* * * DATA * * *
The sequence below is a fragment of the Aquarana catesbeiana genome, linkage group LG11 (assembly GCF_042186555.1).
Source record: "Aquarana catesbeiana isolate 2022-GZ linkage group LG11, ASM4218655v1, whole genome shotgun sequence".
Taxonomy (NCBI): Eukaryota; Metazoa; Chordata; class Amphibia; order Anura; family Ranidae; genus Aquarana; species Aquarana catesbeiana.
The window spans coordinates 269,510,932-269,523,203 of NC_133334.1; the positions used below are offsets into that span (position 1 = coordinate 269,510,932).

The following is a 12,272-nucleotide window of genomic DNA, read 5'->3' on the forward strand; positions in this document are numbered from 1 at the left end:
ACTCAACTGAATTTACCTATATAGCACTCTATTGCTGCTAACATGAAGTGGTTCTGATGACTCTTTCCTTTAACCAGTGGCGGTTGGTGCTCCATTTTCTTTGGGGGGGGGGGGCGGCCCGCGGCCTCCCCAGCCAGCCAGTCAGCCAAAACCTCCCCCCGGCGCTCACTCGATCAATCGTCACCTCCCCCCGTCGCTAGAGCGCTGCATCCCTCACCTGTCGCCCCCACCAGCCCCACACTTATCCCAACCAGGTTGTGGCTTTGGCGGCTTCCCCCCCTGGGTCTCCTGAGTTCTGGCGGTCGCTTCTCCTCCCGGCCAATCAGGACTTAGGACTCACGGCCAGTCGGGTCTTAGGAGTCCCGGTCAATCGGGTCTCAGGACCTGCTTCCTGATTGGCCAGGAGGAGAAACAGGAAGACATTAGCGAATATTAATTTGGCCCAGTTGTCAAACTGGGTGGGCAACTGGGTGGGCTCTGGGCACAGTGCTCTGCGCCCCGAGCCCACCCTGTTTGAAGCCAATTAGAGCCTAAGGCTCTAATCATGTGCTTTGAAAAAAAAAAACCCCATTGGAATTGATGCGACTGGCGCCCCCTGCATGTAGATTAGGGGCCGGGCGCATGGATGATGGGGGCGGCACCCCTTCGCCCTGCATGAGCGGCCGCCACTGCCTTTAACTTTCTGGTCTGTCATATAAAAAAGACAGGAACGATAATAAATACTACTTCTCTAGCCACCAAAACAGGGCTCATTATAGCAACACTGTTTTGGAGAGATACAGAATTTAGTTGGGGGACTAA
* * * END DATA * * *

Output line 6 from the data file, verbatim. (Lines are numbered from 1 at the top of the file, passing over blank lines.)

ACTCAACTGAATTTACCTATATAGCACTCTATTGCTGCTAACATGAAGTGGTTCTGATGACTCTTTCCTTTAACCAGTGGCGGTTGGTGCTCCATTTTCTTTGGGGGGGGGGGGCGGCCCGCGGCCTCCCCAGCCAGCCAGTCAGCCAAAACCTCCCCCCGGCGCTCACTCGATCAATCGTCACCTCCCCCCGTCGCTAGAGCGCTGCATCCCTCACCTGTCGCCCCCACCAGCCCCACACTTATCCCAACCAGGTTGTGGCTTTGGCGGCTTCCCCCCCTGGGTCTCCTGAGTTCTGGCGGTCGCTTCTCCTCCCGGCCAATCAGGACTTAGGACTCACGGCCAGTCGGGTCTTAGGAGTCCCGGTCAATCGGGTCTCAGGACCTGCTTCCTGATTGGCCAGGAGGAGAAACAGGAAGACATTAGCGAATATTAATTTGGCCCAGTTGTCAAACTGGGTGGGCAACTGGGTGGGCTCTGGGCACAGTGCTCTGCGCCCCGAGCCCACCCTGTTTGAAGCCAATTAGAGCCTAAGGCTCTAATCATGTGCTTTGAAAAAAAAAAACCCCATTGGAATTGATGCGACTGGCGCCCCCTGCATGTAGATTAGGGGCCGGGCGCATGGATGATGGGGGCGGCACCCCTTCGCCCTGCATGAGCGGCCGCCACTGCCTTTAACTTTCTGGTCTGTCATATAAAAAAGACAGGAACGATAATAAATACTACTTCTCTAGCCACCAAAACAGGGCTCATTATAGCAACACTGTTTTGGAGAGATACAGAATTTAGTTGGGGGACTAA